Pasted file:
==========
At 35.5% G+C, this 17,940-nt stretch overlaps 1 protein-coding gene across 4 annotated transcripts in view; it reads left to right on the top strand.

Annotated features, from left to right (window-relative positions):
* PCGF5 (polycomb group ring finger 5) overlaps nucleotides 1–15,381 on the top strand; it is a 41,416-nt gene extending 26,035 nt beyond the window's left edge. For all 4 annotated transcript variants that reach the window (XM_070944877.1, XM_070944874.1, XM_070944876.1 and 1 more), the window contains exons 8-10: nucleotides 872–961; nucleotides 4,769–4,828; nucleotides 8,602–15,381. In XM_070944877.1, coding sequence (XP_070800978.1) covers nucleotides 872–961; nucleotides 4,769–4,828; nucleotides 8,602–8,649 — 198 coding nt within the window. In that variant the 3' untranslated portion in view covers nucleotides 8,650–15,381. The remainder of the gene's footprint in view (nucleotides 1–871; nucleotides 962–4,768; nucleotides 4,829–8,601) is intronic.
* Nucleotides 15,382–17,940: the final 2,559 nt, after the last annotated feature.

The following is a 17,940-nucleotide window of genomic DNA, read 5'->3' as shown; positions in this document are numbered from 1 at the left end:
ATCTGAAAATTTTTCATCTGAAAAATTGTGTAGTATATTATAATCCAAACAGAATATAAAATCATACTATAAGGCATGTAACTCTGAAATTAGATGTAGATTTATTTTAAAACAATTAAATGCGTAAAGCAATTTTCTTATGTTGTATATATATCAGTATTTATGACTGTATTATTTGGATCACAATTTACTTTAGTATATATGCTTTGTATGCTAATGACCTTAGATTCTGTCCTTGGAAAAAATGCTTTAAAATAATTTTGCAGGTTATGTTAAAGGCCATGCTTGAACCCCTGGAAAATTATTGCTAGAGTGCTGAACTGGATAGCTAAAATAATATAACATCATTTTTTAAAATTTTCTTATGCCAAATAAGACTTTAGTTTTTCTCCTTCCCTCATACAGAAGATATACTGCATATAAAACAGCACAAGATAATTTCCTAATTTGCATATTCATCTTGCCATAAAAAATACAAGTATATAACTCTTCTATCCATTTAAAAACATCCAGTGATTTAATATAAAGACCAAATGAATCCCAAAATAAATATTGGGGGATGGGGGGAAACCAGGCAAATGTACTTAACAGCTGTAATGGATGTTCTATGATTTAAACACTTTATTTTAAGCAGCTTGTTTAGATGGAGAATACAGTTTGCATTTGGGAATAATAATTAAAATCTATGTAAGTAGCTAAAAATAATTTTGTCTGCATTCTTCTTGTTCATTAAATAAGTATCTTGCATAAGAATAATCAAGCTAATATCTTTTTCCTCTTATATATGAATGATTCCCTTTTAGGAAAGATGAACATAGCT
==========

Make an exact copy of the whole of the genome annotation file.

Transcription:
At 35.5% G+C, this 17,940-nt stretch overlaps 1 protein-coding gene across 4 annotated transcripts in view; it reads left to right on the top strand.

Annotated features, from left to right (window-relative positions):
* PCGF5 (polycomb group ring finger 5) overlaps nucleotides 1–15,381 on the top strand; it is a 41,416-nt gene extending 26,035 nt beyond the window's left edge. For all 4 annotated transcript variants that reach the window (XM_070944877.1, XM_070944874.1, XM_070944876.1 and 1 more), the window contains exons 8-10: nucleotides 872–961; nucleotides 4,769–4,828; nucleotides 8,602–15,381. In XM_070944877.1, coding sequence (XP_070800978.1) covers nucleotides 872–961; nucleotides 4,769–4,828; nucleotides 8,602–8,649 — 198 coding nt within the window. In that variant the 3' untranslated portion in view covers nucleotides 8,650–15,381. The remainder of the gene's footprint in view (nucleotides 1–871; nucleotides 962–4,768; nucleotides 4,829–8,601) is intronic.
* Nucleotides 15,382–17,940: the final 2,559 nt, after the last annotated feature.

The following is a 17,940-nucleotide window of genomic DNA, read 5'->3' as shown; positions in this document are numbered from 1 at the left end:
ATCTGAAAATTTTTCATCTGAAAAATTGTGTAGTATATTATAATCCAAACAGAATATAAAATCATACTATAAGGCATGTAACTCTGAAATTAGATGTAGATTTATTTTAAAACAATTAAATGCGTAAAGCAATTTTCTTATGTTGTATATATATCAGTATTTATGACTGTATTATTTGGATCACAATTTACTTTAGTATATATGCTTTGTATGCTAATGACCTTAGATTCTGTCCTTGGAAAAAATGCTTTAAAATAATTTTGCAGGTTATGTTAAAGGCCATGCTTGAACCCCTGGAAAATTATTGCTAGAGTGCTGAACTGGATAGCTAAAATAATATAACATCATTTTTTAAAATTTTCTTATGCCAAATAAGACTTTAGTTTTTCTCCTTCCCTCATACAGAAGATATACTGCATATAAAACAGCACAAGATAATTTCCTAATTTGCATATTCATCTTGCCATAAAAAATACAAGTATATAACTCTTCTATCCATTTAAAAACATCCAGTGATTTAATATAAAGACCAAATGAATCCCAAAATAAATATTGGGGGATGGGGGGAAACCAGGCAAATGTACTTAACAGCTGTAATGGATGTTCTATGATTTAAACACTTTATTTTAAGCAGCTTGTTTAGATGGAGAATACAGTTTGCATTTGGGAATAATAATTAAAATCTATGTAAGTAGCTAAAAATAATTTTGTCTGCATTCTTCTTGTTCATTAAATAAGTATCTTGCATAAGAATAATCAAGCTAATATCTTTTTCCTCTTATATATGAATGATTCCCTTTTAGGAAAGATGAACATAGCT